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There are lies, damn lies and statistics. :barf:

I think some of the statistics I see quoted on here at times are nothing more than educated guesses.

I may look at some statistics regarding risk and evaluate them (if I know the context of them) but ultimately I'll use common sense.
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Old January 12, 2009, 01:51 AM   #9
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Quote:
Originally Posted by cchardwick
I don't believe in statistics at all and I work as a scientist LOL. For example, take a 55 gallon bucket full of dice and throw them on the table. Then line them up in a row and look at the numbers. What are the odds of that number happening again from a throw of the dice? It's nearly impossible but it did happen. The odds are nearly astronimcal that the results you get will happen, but every throw of the dice it does happen depsite the odds. No matter what the odds are, you'll get unexpected results in the end that are considered 'impossible' by any statistical analysis EVERY SINGLE TIME!
I think what he's trying to say (please do correct me if I'm wrong), is that if you were to hypothetically assess the chance of landing the outcome you got before you got that outcome, the chance of getting that outcome would have been so small as to be considered impossible, yet it happened anyway. I understand that argument perfectly, and IMHO, it's a good one, if that is indeed cchardwick's point.

Quote:
Originally Posted by Tennessee Gentleman
I think some of the statistics I see quoted on here at times are nothing more than educated guesses.
+1, not mentioning names, though.
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Last edited by BuckHammer; January 12, 2009 at 01:54 AM. Reason: I felt compelled to add the last part.
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Old January 12, 2009, 01:57 AM   #10
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...if you were to hypothetically assess the chance of landing the outcome you got before you got that outcome, the chance of getting that outcome would have been so small as to be considered impossible, yet it happened anyway.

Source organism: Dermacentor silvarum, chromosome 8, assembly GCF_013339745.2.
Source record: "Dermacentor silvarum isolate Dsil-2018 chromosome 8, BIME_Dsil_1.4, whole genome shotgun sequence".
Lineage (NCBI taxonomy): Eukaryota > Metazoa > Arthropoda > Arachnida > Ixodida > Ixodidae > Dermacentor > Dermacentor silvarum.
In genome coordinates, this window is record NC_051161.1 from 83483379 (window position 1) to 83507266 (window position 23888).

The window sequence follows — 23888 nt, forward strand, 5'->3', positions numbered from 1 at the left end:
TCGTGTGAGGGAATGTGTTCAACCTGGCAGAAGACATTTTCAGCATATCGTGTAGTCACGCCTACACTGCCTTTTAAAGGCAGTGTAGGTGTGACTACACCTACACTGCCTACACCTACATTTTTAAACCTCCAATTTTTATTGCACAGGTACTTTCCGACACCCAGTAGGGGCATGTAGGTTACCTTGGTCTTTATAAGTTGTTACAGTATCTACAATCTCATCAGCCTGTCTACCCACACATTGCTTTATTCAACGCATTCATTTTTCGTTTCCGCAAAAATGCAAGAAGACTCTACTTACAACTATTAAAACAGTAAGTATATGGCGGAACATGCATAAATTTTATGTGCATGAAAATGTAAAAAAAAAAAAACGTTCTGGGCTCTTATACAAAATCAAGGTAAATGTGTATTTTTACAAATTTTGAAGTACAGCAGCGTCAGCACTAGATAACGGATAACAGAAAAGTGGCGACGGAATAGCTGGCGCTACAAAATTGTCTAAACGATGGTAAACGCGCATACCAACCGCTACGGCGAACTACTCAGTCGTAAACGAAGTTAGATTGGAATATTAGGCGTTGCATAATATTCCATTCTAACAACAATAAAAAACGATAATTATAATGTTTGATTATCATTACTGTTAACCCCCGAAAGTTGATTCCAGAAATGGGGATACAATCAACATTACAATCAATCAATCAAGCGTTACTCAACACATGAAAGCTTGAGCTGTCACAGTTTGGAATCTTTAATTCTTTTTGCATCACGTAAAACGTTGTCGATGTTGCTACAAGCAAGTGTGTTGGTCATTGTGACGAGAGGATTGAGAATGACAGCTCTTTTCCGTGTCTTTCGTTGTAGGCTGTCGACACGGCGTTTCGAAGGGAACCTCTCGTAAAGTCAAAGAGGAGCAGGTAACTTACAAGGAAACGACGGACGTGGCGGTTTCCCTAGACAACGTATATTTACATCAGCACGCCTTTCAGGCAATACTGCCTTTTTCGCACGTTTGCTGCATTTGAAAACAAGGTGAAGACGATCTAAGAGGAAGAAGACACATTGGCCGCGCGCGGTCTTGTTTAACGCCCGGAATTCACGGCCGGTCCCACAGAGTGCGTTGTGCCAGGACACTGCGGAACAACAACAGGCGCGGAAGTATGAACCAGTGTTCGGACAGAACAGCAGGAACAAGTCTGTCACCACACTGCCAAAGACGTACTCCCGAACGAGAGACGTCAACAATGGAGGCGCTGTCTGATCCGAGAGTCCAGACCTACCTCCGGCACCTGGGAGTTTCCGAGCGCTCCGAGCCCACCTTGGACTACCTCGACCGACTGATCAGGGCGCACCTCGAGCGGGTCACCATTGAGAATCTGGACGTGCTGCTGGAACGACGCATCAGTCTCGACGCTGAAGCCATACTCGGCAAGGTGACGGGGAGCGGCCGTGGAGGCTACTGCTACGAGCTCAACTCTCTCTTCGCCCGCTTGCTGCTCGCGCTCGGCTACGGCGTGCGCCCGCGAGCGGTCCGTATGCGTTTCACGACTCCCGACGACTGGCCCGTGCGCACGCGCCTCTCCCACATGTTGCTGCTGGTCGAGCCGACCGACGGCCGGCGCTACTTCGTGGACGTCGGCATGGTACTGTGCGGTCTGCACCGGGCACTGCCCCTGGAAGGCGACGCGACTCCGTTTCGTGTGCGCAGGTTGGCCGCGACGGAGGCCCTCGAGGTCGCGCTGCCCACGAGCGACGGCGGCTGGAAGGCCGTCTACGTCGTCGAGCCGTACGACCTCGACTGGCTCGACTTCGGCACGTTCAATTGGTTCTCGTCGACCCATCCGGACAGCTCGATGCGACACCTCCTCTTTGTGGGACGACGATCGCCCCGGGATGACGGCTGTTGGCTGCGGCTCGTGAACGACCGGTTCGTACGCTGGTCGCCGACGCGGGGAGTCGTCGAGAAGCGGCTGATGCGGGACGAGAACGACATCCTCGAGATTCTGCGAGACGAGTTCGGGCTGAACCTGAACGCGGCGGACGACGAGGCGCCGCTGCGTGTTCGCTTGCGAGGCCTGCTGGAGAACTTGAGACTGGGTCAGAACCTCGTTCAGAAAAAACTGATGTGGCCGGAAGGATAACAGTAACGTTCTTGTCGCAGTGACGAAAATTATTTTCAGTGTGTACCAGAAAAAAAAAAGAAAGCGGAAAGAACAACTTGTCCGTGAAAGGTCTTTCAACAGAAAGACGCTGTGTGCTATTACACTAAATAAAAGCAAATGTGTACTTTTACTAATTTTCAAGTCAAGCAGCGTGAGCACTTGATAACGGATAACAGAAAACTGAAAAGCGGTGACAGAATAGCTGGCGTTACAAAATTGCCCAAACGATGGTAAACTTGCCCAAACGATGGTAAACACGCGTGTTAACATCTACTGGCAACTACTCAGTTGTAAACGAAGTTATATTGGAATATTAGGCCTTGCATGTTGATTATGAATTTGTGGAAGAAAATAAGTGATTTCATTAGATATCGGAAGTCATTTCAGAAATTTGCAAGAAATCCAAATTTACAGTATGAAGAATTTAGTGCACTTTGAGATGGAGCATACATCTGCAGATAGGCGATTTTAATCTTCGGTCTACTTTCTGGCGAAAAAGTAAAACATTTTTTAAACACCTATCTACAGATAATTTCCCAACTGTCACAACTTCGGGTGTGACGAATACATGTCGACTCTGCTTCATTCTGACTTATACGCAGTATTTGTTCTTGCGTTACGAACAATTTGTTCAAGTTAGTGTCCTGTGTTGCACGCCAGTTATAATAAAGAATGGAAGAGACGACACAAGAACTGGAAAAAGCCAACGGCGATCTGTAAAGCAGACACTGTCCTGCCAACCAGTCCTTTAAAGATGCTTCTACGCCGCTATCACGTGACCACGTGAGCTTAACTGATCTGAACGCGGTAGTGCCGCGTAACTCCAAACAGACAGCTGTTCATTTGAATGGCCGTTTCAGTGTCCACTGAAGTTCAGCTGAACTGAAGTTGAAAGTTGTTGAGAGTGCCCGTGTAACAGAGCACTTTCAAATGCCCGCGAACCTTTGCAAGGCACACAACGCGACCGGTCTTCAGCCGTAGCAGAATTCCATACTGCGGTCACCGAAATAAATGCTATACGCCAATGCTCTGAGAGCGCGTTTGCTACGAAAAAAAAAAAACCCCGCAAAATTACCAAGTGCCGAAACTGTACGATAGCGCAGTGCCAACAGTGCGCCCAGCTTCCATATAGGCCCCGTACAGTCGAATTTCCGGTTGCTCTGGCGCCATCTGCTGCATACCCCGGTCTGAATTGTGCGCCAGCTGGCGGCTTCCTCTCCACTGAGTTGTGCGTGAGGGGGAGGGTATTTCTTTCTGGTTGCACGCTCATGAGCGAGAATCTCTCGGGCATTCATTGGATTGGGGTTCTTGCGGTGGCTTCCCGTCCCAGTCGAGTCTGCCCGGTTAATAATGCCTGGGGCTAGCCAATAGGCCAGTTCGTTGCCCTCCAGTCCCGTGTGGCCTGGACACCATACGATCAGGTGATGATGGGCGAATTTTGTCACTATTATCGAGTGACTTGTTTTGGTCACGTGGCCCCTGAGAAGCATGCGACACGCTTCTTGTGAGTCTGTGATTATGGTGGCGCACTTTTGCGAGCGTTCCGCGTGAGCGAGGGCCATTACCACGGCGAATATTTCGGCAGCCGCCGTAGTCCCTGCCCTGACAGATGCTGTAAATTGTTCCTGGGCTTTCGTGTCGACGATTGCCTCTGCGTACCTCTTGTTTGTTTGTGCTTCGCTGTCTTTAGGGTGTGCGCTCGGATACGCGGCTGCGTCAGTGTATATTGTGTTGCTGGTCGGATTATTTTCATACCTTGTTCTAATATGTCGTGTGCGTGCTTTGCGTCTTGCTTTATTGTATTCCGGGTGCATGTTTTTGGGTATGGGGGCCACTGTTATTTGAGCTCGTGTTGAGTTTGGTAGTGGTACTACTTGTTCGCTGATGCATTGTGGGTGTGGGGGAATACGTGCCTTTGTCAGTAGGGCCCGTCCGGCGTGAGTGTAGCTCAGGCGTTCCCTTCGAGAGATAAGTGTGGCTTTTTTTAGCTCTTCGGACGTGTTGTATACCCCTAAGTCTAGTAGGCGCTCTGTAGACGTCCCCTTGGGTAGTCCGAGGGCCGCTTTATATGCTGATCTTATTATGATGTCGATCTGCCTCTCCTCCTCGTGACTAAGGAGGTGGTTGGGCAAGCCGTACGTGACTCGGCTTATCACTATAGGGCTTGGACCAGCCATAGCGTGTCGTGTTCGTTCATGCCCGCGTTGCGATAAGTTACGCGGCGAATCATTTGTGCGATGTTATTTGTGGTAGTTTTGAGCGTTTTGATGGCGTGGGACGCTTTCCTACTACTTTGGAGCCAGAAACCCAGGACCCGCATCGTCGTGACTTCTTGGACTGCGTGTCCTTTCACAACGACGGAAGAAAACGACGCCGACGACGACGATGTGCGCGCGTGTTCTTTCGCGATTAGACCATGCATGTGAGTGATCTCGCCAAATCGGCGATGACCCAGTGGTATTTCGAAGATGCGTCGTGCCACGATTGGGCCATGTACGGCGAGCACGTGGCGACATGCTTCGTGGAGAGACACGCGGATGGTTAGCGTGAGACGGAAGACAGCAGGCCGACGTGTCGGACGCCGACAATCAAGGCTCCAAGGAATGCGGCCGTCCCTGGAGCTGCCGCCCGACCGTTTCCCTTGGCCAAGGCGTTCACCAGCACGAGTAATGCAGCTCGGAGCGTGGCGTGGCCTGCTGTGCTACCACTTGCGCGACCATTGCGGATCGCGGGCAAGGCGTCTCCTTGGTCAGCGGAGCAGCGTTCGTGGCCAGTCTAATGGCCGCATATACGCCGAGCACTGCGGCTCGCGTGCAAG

The problem with the argument is this:

Predicting outcome X, dumping the bucket and actually getting outcome X is one thing. Odds are essentially nil.

NOT predicting any outcome at all, dumping the bucket and getting outcome Z and THEN saying--wow, what are the odds of that happening again is another thing entirely.

EVERY time you dump the bucket you will get SOME outcome. Assessing the odds as if you had predicted that particular outcome is interesting but it doesn't tell you anything other than your chances of doing it AGAIN are VERY small.
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Old January 12, 2009, 02:09 AM   #11
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Quote:
Originally Posted by JohnKSa
EVERY time you dump the bucket you will get SOME outcome. Assessing the odds as if you had predicted that particular outcome is interesting but it doesn't tell you anything other than your chances of doing it AGAIN are VERY small.
I understand that point, and it's a good one, too. But the chance of you getting the specific outcome you did get was negligible. I agree that it is irrelevant now, because it is reality. It just makes you think about what is negligible. It is a very interesting discussion for both sides and I believe both sides of these philosophies make great points.
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Old January 12, 2009, 02:21 AM   #12
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But the chance of you getting the specific outcome you did get was negligible.
The chance of getting the specific outcome again is negligible.

Since there were no restrictions placed on the outcome before dumping the bucket, the odds of getting the desired outcome (which is any outcome since no restrictions were stated) the first time you dump the bucket was 100%.

Trying to assess the probability of events retroactively when no predictions or restrictions were made before the event doesn't make any sense.